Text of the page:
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Need a Bar Soap for Sensitive Skin

Started 1349857576.967 in Beauty Banter | Last reply 1349953191.563 by cottonball

My skin is so sensitive that Dove soap for sensitive skin is no longer mild enough. I tried Basic, as well. Anyone have suggestions for a bar soap for me? TIA

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m2p1349858683.9301 PostsRegistered 6/23/2010
Try Cetaphil. They make a liquid and bar soaps. Works for my sensitive skin.

JeanLouise­Finch1349862074.0512960 PostsRegistered 10/3/2011

Purpose is available the same way. I prefer the liquid, but my sister recently purchased the bar to use on her sensitive skin, and she likes it.

PBJ1349865667.336822 PostsRegistered 7/10/2007

Have you tried Vanicream Bar Soap? They make a quite a few other products too. Lots of info and ingredient list on their site.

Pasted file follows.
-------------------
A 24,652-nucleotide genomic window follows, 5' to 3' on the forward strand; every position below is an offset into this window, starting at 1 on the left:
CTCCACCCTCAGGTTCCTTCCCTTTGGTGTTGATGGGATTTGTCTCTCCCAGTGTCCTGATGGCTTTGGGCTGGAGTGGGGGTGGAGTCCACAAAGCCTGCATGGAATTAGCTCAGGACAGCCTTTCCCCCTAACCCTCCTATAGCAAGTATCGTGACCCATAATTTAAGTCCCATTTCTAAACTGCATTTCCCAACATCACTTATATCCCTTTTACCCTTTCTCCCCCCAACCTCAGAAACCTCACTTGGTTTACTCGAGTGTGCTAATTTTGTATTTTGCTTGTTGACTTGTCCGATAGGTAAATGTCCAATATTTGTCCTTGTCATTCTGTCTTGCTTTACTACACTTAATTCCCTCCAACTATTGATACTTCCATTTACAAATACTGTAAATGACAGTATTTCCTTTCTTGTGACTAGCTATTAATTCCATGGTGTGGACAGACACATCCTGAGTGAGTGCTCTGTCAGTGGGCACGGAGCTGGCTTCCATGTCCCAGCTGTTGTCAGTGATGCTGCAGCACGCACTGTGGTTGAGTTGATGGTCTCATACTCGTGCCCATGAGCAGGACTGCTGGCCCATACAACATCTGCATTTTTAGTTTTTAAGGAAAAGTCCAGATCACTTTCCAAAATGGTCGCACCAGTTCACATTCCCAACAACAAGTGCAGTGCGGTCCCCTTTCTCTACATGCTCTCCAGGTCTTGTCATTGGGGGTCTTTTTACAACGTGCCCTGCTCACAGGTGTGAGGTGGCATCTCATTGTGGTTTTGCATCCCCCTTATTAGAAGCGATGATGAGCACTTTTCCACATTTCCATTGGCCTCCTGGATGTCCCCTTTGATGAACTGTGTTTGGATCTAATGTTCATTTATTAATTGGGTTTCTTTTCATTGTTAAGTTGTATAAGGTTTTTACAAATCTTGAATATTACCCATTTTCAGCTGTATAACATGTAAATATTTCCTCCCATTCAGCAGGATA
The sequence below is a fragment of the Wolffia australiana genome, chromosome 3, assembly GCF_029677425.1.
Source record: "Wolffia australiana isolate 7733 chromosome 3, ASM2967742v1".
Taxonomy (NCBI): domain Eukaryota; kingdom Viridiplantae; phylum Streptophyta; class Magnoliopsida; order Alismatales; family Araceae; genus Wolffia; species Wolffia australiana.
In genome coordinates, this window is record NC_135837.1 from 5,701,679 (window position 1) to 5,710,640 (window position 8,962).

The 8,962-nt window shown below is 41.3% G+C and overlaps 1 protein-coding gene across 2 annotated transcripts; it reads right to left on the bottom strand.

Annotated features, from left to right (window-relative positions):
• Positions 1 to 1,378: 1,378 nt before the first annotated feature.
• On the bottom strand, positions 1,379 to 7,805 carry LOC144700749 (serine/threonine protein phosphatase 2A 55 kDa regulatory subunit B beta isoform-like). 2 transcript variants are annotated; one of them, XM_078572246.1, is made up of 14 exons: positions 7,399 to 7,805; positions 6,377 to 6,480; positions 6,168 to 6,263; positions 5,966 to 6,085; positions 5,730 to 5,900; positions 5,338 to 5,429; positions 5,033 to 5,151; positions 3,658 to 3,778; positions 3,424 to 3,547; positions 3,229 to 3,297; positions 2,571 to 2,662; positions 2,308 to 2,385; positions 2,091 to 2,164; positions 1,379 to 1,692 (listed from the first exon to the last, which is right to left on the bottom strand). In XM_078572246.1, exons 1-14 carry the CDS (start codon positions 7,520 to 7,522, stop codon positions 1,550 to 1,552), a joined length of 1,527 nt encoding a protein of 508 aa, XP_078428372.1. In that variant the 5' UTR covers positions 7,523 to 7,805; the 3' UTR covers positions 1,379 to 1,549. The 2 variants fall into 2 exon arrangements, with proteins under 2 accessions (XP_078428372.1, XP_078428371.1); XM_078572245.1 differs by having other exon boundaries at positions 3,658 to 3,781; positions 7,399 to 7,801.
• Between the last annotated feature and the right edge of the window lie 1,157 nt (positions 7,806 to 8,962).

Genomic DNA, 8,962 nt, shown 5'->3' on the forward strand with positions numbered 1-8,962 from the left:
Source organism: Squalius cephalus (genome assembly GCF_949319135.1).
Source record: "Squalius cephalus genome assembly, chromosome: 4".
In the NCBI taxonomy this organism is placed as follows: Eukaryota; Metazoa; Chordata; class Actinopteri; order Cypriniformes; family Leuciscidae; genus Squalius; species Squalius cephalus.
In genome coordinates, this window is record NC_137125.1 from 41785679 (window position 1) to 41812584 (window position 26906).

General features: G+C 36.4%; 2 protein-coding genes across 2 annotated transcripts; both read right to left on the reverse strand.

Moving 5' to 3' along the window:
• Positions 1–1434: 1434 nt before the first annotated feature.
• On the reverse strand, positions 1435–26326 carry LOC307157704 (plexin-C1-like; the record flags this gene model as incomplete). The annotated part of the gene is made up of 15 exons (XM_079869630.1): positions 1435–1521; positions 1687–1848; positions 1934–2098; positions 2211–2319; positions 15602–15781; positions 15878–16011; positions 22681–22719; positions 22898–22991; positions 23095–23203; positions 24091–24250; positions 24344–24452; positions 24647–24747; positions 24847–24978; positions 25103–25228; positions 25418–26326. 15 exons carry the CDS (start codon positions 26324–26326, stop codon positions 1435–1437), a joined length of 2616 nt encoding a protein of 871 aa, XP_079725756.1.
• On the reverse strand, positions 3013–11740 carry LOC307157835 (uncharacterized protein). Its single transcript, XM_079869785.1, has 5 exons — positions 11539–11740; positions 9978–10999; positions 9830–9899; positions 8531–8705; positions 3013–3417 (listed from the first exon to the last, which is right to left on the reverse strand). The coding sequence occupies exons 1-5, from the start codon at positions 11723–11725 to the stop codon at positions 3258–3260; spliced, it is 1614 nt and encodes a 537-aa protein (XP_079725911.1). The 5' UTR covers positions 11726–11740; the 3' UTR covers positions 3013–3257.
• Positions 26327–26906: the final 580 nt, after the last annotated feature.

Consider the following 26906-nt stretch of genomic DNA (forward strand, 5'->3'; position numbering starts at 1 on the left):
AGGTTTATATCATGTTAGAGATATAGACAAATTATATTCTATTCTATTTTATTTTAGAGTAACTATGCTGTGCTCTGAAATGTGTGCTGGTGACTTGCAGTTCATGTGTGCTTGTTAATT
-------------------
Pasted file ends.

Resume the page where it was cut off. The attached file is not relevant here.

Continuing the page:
Poor but Gorgeous!!!!!!!!!!!!!

Vamp1349865762.65313134 PostsRegistered 3/9/2007

Cetaphil is what my dermatologist recommends for sensitive skin.

CindyinNC1349871133.05469 PostsRegistered 10/5/2012

I have a horrible time with finding shampoos. Ended up buying body bar soap and shampoo bars from Chagrin Valley Soap and Salve Company. They last a long long time and if the bars are too big, you can cut them in half.

Nicecupoft­ea1349872222.332480 PostsRegistered 12/28/2008

DH and our granddaughter are both extremely sensitive to soaps. The only one they can use is Caress - the original one. They have brought out some new ones but we stay away from them.

Nafey1349873719.0374028 PostsRegistered 2/21/2007So Cal
On 10/10/2012 PBJ said:

Have you tried Vanicream Bar Soap? They make a quite a few other products too. Lots of info and ingredient list on their site.

I use the Vanicream bar soap and I love it I have very sensitive skin,great product.It is avaliable at most all "Drug" stores I got mine at Walgreens.

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For each day the Lord blesses you with you can either embrace it or disgrace it, it's up to you.